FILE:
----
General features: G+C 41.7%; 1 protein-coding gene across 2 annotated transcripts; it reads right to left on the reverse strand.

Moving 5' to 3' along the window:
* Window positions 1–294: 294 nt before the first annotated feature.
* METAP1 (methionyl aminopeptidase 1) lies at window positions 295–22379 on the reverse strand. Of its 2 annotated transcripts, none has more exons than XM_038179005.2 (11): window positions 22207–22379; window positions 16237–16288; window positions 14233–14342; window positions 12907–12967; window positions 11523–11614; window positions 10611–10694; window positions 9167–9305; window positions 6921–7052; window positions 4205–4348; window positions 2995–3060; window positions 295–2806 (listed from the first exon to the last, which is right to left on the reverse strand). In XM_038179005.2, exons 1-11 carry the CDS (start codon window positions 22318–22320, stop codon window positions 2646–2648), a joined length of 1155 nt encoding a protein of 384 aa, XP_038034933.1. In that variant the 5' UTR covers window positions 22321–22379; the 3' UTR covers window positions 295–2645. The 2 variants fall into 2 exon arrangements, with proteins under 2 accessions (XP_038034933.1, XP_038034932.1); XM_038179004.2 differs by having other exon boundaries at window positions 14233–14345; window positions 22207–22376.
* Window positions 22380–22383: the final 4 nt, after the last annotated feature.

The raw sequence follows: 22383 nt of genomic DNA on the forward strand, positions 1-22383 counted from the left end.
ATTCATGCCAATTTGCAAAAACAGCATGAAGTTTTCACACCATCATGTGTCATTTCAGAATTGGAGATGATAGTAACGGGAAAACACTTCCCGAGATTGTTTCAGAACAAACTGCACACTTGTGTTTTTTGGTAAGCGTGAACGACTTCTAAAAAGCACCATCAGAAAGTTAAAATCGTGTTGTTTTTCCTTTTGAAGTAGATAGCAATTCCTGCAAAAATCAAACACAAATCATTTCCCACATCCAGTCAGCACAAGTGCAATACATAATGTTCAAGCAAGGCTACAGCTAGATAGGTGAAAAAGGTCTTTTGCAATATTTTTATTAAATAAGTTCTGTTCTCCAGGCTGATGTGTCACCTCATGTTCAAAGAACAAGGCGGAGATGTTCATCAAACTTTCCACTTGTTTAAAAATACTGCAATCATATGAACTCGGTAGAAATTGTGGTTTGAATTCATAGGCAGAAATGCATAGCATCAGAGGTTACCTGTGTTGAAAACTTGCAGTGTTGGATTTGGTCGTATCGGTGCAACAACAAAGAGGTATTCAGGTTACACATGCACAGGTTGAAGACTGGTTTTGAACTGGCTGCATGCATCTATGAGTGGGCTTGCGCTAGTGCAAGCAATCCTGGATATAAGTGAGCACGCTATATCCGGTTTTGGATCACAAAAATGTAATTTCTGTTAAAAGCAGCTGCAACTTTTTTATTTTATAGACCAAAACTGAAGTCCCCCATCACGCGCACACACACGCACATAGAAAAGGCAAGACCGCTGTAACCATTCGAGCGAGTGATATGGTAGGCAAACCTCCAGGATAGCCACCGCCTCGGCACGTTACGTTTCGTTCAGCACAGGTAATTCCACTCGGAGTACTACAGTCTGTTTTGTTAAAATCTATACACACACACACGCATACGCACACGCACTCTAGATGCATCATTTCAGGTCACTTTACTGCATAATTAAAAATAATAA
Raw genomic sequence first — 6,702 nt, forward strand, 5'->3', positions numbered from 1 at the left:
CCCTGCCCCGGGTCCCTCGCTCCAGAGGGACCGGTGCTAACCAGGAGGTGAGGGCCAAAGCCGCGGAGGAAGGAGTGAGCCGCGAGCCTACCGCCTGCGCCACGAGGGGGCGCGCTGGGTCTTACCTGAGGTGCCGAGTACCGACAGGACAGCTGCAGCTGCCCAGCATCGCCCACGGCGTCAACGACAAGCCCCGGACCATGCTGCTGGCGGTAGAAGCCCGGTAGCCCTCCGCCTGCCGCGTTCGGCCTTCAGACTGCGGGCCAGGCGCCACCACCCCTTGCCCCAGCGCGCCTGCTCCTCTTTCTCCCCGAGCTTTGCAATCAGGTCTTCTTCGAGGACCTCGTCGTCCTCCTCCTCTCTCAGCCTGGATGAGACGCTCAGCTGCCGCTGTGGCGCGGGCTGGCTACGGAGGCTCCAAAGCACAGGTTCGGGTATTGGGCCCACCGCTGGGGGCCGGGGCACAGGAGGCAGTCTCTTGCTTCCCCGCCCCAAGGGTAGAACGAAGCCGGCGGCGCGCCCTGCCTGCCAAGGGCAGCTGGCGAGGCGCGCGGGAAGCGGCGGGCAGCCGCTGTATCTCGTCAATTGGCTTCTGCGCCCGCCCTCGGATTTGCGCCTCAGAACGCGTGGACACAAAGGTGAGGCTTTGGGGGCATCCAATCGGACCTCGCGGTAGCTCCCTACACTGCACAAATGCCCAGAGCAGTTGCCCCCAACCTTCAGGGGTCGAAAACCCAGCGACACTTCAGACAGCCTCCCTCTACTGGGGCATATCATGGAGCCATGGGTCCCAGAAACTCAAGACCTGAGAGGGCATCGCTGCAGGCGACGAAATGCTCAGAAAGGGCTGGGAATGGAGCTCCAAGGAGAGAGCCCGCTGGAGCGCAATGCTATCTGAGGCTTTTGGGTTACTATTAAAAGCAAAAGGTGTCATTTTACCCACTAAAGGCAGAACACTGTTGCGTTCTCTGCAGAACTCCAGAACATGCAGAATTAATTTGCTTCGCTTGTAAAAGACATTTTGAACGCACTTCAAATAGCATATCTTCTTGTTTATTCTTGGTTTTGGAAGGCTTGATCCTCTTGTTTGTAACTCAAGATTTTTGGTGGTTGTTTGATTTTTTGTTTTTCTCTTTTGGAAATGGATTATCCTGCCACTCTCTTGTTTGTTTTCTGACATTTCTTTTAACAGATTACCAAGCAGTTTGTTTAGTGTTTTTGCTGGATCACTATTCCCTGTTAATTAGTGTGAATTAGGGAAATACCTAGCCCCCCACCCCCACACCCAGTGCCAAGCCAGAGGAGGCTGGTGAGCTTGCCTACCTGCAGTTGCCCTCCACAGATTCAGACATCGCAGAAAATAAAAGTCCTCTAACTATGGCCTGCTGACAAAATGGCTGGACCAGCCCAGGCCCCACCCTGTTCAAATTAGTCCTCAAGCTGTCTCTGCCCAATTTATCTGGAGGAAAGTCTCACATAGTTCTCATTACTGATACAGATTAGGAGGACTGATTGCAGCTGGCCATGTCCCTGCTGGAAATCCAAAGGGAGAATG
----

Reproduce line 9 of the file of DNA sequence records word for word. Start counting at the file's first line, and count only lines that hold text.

CCCTGCCCCGGGTCCCTCGCTCCAGAGGGACCGGTGCTAACCAGGAGGTGAGGGCCAAAGCCGCGGAGGAAGGAGTGAGCCGCGAGCCTACCGCCTGCGCCACGAGGGGGCGCGCTGGGTCTTACCTGAGGTGCCGAGTACCGACAGGACAGCTGCAGCTGCCCAGCATCGCCCACGGCGTCAACGACAAGCCCCGGACCATGCTGCTGGCGGTAGAAGCCCGGTAGCCCTCCGCCTGCCGCGTTCGGCCTTCAGACTGCGGGCCAGGCGCCACCACCCCTTGCCCCAGCGCGCCTGCTCCTCTTTCTCCCCGAGCTTTGCAATCAGGTCTTCTTCGAGGACCTCGTCGTCCTCCTCCTCTCTCAGCCTGGATGAGACGCTCAGCTGCCGCTGTGGCGCGGGCTGGCTACGGAGGCTCCAAAGCACAGGTTCGGGTATTGGGCCCACCGCTGGGGGCCGGGGCACAGGAGGCAGTCTCTTGCTTCCCCGCCCCAAGGGTAGAACGAAGCCGGCGGCGCGCCCTGCCTGCCAAGGGCAGCTGGCGAGGCGCGCGGGAAGCGGCGGGCAGCCGCTGTATCTCGTCAATTGGCTTCTGCGCCCGCCCTCGGATTTGCGCCTCAGAACGCGTGGACACAAAGGTGAGGCTTTGGGGGCATCCAATCGGACCTCGCGGTAGCTCCCTACACTGCACAAATGCCCAGAGCAGTTGCCCCCAACCTTCAGGGGTCGAAAACCCAGCGACACTTCAGACAGCCTCCCTCTACTGGGGCATATCATGGAGCCATGGGTCCCAGAAACTCAAGACCTGAGAGGGCATCGCTGCAGGCGACGAAATGCTCAGAAAGGGCTGGGAATGGAGCTCCAAGGAGAGAGCCCGCTGGAGCGCAATGCTATCTGAGGCTTTTGGGTTACTATTAAAAGCAAAAGGTGTCATTTTACCCACTAAAGGCAGAACACTGTTGCGTTCTCTGCAGAACTCCAGAACATGCAGAATTAATTTGCTTCGCTTGTAAAAGACATTTTGAACGCACTTCAAATAGCATATCTTCTTGTTTATTCTTGGTTTTGGAAGGCTTGATCCTCTTGTTTGTAACTCAAGATTTTTGGTGGTTGTTTGATTTTTTGTTTTTCTCTTTTGGAAATGGATTATCCTGCCACTCTCTTGTTTGTTTTCTGACATTTCTTTTAACAGATTACCAAGCAGTTTGTTTAGTGTTTTTGCTGGATCACTATTCCCTGTTAATTAGTGTGAATTAGGGAAATACCTAGCCCCCCACCCCCACACCCAGTGCCAAGCCAGAGGAGGCTGGTGAGCTTGCCTACCTGCAGTTGCCCTCCACAGATTCAGACATCGCAGAAAATAAAAGTCCTCTAACTATGGCCTGCTGACAAAATGGCTGGACCAGCCCAGGCCCCACCCTGTTCAAATTAGTCCTCAAGCTGTCTCTGCCCAATTTATCTGGAGGAAAGTCTCACATAGTTCTCATTACTGATACAGATTAGGAGGACTGATTGCAGCTGGCCATGTCCCTGCTGGAAATCCAAAGGGAGAATG